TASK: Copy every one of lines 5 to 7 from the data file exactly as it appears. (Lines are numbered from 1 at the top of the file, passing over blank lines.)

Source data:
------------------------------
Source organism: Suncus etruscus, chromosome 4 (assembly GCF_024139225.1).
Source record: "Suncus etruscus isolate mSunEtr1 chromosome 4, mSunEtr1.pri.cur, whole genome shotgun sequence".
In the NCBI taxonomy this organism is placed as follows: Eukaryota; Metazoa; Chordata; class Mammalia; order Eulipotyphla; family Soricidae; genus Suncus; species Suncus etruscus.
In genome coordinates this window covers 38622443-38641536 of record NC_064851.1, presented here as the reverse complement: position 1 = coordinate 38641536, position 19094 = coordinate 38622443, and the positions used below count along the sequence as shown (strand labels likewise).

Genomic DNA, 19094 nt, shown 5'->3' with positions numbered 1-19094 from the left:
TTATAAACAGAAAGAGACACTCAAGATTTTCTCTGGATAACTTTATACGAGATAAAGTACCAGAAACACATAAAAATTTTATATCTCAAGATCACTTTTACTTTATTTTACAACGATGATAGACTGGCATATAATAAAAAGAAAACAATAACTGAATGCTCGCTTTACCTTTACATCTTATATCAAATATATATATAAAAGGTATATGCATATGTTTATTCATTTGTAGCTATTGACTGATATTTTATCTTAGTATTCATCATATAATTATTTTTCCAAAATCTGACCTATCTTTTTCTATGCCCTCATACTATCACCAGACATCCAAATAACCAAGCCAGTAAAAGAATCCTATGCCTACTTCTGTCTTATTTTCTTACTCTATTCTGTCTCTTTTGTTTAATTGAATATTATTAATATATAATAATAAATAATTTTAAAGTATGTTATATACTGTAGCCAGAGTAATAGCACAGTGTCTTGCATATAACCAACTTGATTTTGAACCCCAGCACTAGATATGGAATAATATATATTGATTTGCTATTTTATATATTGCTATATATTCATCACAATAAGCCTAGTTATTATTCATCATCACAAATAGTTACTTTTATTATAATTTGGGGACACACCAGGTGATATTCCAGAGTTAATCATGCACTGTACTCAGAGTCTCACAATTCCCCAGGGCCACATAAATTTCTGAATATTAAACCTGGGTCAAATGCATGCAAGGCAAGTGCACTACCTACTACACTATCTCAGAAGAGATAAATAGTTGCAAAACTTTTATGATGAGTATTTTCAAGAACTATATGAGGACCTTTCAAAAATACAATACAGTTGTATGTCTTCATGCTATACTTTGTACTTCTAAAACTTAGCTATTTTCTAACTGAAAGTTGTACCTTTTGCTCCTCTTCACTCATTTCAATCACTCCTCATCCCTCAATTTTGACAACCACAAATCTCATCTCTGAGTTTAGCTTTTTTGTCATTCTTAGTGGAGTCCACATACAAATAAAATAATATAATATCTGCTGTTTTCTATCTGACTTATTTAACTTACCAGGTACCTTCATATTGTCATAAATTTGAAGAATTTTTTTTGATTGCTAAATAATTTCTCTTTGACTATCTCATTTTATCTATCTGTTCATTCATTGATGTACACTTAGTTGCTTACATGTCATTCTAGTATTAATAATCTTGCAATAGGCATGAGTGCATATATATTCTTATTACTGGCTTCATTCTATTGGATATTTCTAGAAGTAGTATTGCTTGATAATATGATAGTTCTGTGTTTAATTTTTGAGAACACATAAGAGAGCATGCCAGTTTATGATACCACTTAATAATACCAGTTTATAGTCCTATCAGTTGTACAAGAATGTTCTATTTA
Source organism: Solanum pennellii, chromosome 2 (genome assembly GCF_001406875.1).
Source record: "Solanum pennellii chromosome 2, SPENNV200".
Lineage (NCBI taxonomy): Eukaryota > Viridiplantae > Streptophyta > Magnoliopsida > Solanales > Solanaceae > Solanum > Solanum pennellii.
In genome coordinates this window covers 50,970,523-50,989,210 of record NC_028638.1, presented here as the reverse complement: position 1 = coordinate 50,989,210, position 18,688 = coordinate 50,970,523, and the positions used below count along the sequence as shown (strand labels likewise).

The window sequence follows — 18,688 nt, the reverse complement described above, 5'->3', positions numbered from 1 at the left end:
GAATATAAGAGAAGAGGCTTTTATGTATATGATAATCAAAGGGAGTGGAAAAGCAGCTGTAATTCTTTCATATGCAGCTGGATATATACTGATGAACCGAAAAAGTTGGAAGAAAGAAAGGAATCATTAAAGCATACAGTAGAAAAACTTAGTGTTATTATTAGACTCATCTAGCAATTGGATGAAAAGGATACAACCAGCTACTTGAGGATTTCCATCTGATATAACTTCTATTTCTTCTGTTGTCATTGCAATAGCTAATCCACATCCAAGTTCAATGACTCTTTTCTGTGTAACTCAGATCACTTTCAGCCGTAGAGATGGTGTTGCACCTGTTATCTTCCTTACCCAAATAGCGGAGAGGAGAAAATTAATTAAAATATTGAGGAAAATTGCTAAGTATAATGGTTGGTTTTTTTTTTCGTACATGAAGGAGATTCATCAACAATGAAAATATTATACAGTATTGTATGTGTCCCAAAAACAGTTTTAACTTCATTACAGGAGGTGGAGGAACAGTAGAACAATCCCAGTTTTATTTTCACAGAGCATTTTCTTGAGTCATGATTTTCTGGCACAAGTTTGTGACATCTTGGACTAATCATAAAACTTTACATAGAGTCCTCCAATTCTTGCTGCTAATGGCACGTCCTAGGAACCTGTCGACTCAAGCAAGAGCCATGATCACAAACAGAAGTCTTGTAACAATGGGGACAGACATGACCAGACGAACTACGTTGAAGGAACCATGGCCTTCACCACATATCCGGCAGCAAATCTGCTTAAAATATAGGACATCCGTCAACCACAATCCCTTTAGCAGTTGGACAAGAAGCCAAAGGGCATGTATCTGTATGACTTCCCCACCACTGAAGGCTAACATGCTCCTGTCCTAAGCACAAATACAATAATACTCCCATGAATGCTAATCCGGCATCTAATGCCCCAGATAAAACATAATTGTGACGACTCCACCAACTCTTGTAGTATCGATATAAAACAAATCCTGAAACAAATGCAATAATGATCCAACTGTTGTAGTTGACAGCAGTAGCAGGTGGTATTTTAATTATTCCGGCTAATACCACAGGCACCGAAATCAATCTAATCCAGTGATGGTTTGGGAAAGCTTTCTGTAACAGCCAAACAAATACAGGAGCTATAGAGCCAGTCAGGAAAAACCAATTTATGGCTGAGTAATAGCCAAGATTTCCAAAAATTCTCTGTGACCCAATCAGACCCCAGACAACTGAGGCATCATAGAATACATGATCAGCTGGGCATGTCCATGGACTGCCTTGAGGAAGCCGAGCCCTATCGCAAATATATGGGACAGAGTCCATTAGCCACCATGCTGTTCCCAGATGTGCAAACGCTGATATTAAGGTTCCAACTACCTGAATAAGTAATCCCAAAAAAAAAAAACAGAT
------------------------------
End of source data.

Genomic DNA, 19094 nt, shown 5'->3' with positions numbered 1-19094 from the left:
TTATAAACAGAAAGAGACACTCAAGATTTTCTCTGGATAACTTTATACGAGATAAAGTACCAGAAACACATAAAAATTTTATATCTCAAGATCACTTTTACTTTATTTTACAACGATGATAGACTGGCATATAATAAAAAGAAAACAATAACTGAATGCTCGCTTTACCTTTACATCTTATATCAAATATATATATAAAAGGTATATGCATATGTTTATTCATTTGTAGCTATTGACTGATATTTTATCTTAGTATTCATCATATAATTATTTTTCCAAAATCTGACCTATCTTTTTCTATGCCCTCATACTATCACCAGACATCCAAATAACCAAGCCAGTAAAAGAATCCTATGCCTACTTCTGTCTTATTTTCTTACTCTATTCTGTCTCTTTTGTTTAATTGAATATTATTAATATATAATAATAAATAATTTTAAAGTATGTTATATACTGTAGCCAGAGTAATAGCACAGTGTCTTGCATATAACCAACTTGATTTTGAACCCCAGCACTAGATATGGAATAATATATATTGATTTGCTATTTTATATATTGCTATATATTCATCACAATAAGCCTAGTTATTATTCATCATCACAAATAGTTACTTTTATTATAATTTGGGGACACACCAGGTGATATTCCAGAGTTAATCATGCACTGTACTCAGAGTCTCACAATTCCCCAGGGCCACATAAATTTCTGAATATTAAACCTGGGTCAAATGCATGCAAGGCAAGTGCACTACCTACTACACTATCTCAGAAGAGATAAATAGTTGCAAAACTTTTATGATGAGTATTTTCAAGAACTATATGAGGACCTTTCAAAAATACAATACAGTTGTATGTCTTCATGCTATACTTTGTACTTCTAAAACTTAGCTATTTTCTAACTGAAAGTTGTACCTTTTGCTCCTCTTCACTCATTTCAATCACTCCTCATCCCTCAATTTTGACAACCACAAATCTCATCTCTGAGTTTAGCTTTTTTGTCATTCTTAGTGGAGTCCACATACAAATAAAATAATATAATATCTGCTGTTTTCTATCTGACTTATTTAACTTACCAGGTACCTTCATATTGTCATAAATTTGAAGAATTTTTTTTGATTGCTAAATAATTTCTCTTTGACTATCTCATTTTATCTATCTGTTCATTCATTGATGTACACTTAGTTGCTTACATGTCATTCTAGTATTAATAATCTTGCAATAGGCATGAGTGCATATATATTCTTATTACTGGCTTCATTCTATTGGATATTTCTAGAAGTAGTATTGCTTGATAATATGATAGTTCTGTGTTTAATTTTTGAGAACACATAAGAGAGCATGCCAGTTTATGATACCACTTAATAATACCAGTTTATAGTCCTATCAGTTGTACAAGAATGTTCTATTTA
Source organism: Solanum pennellii, chromosome 2 (genome assembly GCF_001406875.1).